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Title: The functional and diagnostic role of microRNAs in Schistosoma mansoni infection
Author: Hoy, Anna Maria
ISNI:       0000 0004 5991 4640
Awarding Body: University of Edinburgh
Current Institution: University of Edinburgh
Date of Award: 2015
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Schistosomiasis caused by the parasitic helminth Schistosoma mansoni is a major health problem in tropical and subtropical regions. Its detection is crucial for patient management, evaluation of treatment, and monitoring of disease transmission, thus the development of novel diagnostic assays is of immense importance. The pathology of S.mansoni infection is characterised by formation of granulomatous lesions, hepatic fibrosis and portal hypertension. Liver fibrosis itself, regardless of the causative agent is an important health problem. The fact that there is no treatment for hepatic fibrosis other than transplantation in end stage liver failure emphasizes the importance of investigating the molecular basis of fibrogenesis and development of better therapeutic tools. MicroRNAs (miRNAs) are a class of short non-coding RNA that play important roles in disease processes in animals. Several miRNAs have been implicated in hepatic fibrogenesis; however, the expression profile and the role of miRNAs in S. mansoni infection are yet to be determined. This thesis focuses on the characterization of miRNAs in the liver and serum of mice during S.mansoni infection in order to determine their therapeutic and diagnostic potential in this disease. Profiling of miRNA expression in the liver of mice infected with S.mansoni revealed a set of mouse miRNAs that were differentially expressed in infected compared to naïve mice including miR-199a-3p, miR-199a-5p, miR-214 and miR-21, which have previously been associated with liver fibrosis in other settings. Further, inhibition of one of the up-regulated miRNAs, miR-199a-3p, in the liver upon S.mansoni infection resulted in reduced levels of collagen and other fibrosis related genes. Our results are consistent with a model where miRNA inhibition influences the clearance or reversion of hepatic stellate cells (HSCs) from a “myofibroblast-like” to an inactivated state. Thus, these results suggest miR-199a-3p inhibitor as potential therapeutic in treatment of liver fibrosis. miRNAs have been shown to be altered in disease process and are present in body fluids in a stable form, indicating that they can be used as novel diagnostic biomarkers. Studies of miRNAs in the circulation revealed that 5 of the mouse miRNAs altered in the liver were also significantly elevated in serum by 12 weeks post-infection. Sequencing of small RNAs from serum confirmed the presence of these miRNAs and further revealed 11 parasite-derived miRNAs that were detectable by 8 weeks post infection. Analysis of host and parasite miRNA abundance by qRTPCR was extended to the serum of patients from low- and high-infection sites in Zimbabwe and Uganda. The host-derived miRNAs failed to distinguish uninfected from infected individuals. However, analysis of three of the parasite-derived miRNAs (miR-277, miR-3479-3p and bantam) could detect infected individuals from low- and high-infection intensity sites with specificity/sensitivity values of 89%/80% and 80%/90%, respectively. Moreover, sequencing of small RNAs from serum revealed that specific tRNA fragments of 29-33 nt exist in mouse serum and occur at a >10 fold higher copy number than known microRNAs. The tRNA fragments appear to be the product of a specific cleavage event near the anti-codon loop, which has previously been associated with oxidative stress inside cells. We detected a clear bias in the abundance of 5’ versus 3’ products of tRNAGly(GCC), indicating specificity in the mechanism of stabilization of these products following cleavage. Our findings suggest that these specific tRNA cleavage products are either generated in, or exported to, serum and are protected against serum RNase activity by protein rather than encapsulation within vesicles. Further work is necessary to investigate the role and potential involvement of tRNA halves in cell-to-cell communication in oxidative stress induced by S.mansoni infection. In summary, this thesis reveals three major findings, which provide an important base for further studies of the role of miRNAs in S.mansoni infection and liver fibrosis. Firstly, it characterises host miRNAs dysregulated during S.mansoni infection in the liver and identifies a miR-199a-3p inhibitor as a potential anti-fibrotic agent. Secondly, it identifies parasite-derived miRNAs as novel markers of S. mansoni infection in the serum of both mice and humans, with the potential to be used with existing techniques to improve S.mansoni diagnosis. Lastly, it identifies and characterises novel tRNA-derived fragments in the serum, whose properties as biomarkers awaits further characterisation.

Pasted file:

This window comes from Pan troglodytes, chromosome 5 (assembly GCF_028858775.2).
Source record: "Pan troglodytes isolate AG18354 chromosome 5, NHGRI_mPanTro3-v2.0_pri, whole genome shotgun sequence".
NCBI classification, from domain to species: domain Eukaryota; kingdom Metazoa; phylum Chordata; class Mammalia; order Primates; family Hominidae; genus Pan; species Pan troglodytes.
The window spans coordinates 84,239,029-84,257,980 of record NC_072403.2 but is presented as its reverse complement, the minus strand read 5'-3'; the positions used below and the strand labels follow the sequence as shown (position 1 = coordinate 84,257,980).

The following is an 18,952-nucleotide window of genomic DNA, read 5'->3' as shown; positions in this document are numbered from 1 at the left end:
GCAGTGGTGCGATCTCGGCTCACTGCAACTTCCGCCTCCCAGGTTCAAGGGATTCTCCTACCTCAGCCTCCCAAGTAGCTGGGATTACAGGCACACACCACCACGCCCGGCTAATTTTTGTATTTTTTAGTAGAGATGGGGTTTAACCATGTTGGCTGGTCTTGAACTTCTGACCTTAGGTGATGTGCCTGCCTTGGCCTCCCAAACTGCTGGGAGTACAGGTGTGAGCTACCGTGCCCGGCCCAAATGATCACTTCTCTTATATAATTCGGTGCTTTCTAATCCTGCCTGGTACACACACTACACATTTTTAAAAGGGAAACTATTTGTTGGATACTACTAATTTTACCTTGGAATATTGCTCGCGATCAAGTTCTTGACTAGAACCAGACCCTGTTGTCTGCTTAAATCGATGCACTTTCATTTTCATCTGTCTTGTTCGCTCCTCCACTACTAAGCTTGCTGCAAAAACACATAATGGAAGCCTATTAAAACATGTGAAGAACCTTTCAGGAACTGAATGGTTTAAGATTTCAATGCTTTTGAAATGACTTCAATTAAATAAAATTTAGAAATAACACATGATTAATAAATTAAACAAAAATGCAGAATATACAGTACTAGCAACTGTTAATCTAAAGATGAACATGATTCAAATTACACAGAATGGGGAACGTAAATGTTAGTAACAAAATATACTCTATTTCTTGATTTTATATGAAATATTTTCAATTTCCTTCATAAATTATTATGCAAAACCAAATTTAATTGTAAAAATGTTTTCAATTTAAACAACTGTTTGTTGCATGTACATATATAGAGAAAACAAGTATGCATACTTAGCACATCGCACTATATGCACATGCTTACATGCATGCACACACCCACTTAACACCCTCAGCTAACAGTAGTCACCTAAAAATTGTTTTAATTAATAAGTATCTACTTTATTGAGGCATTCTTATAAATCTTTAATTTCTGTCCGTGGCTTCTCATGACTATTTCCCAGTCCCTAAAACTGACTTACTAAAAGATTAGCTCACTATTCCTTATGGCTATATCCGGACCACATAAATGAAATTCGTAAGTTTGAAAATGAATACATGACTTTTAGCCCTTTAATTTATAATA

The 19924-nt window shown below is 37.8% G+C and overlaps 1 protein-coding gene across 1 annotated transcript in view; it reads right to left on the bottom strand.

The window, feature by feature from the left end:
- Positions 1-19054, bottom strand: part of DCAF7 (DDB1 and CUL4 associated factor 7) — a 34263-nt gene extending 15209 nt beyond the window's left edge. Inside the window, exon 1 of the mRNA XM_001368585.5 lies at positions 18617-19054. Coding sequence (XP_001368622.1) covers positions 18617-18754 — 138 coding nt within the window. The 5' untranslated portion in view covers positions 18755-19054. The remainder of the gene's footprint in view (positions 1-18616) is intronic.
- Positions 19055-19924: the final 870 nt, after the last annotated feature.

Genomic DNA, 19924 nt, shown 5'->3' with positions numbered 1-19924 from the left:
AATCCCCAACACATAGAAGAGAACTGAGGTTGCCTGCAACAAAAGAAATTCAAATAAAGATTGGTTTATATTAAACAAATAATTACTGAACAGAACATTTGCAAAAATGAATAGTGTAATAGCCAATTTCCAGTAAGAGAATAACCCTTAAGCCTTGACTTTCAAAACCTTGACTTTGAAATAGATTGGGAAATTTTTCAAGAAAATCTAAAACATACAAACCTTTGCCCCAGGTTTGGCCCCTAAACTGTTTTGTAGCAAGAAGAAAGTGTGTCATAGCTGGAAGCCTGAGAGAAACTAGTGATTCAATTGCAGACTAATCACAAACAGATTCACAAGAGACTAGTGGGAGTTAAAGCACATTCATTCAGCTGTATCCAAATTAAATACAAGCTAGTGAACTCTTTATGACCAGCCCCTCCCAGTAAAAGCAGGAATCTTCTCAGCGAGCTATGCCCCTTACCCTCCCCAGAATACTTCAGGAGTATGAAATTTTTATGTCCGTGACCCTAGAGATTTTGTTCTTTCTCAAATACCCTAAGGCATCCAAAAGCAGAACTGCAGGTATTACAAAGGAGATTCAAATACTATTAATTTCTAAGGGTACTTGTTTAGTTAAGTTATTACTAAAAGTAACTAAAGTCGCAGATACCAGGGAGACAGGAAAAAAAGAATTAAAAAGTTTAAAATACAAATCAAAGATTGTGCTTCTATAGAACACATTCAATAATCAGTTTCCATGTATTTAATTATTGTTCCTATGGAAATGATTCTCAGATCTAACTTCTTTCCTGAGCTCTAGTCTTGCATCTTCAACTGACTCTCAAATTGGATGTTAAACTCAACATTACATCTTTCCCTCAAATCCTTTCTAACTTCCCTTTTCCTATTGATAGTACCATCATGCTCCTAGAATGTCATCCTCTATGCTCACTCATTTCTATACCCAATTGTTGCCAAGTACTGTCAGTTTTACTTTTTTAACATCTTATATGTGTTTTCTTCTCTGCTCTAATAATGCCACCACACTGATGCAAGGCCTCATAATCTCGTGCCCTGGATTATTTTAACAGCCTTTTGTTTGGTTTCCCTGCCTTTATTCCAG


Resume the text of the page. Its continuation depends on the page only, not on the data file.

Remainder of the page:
Supervisor: Buck, Amy ; MacDonald, Andrew Sponsor: Natural Environment Research Council (NERC)
Qualification Name: Thesis (Ph.D.) Qualification Level: Doctoral
EThOS ID:  DOI: Not available
Keywords: S.mansoni ; microRNAs ; fibrosis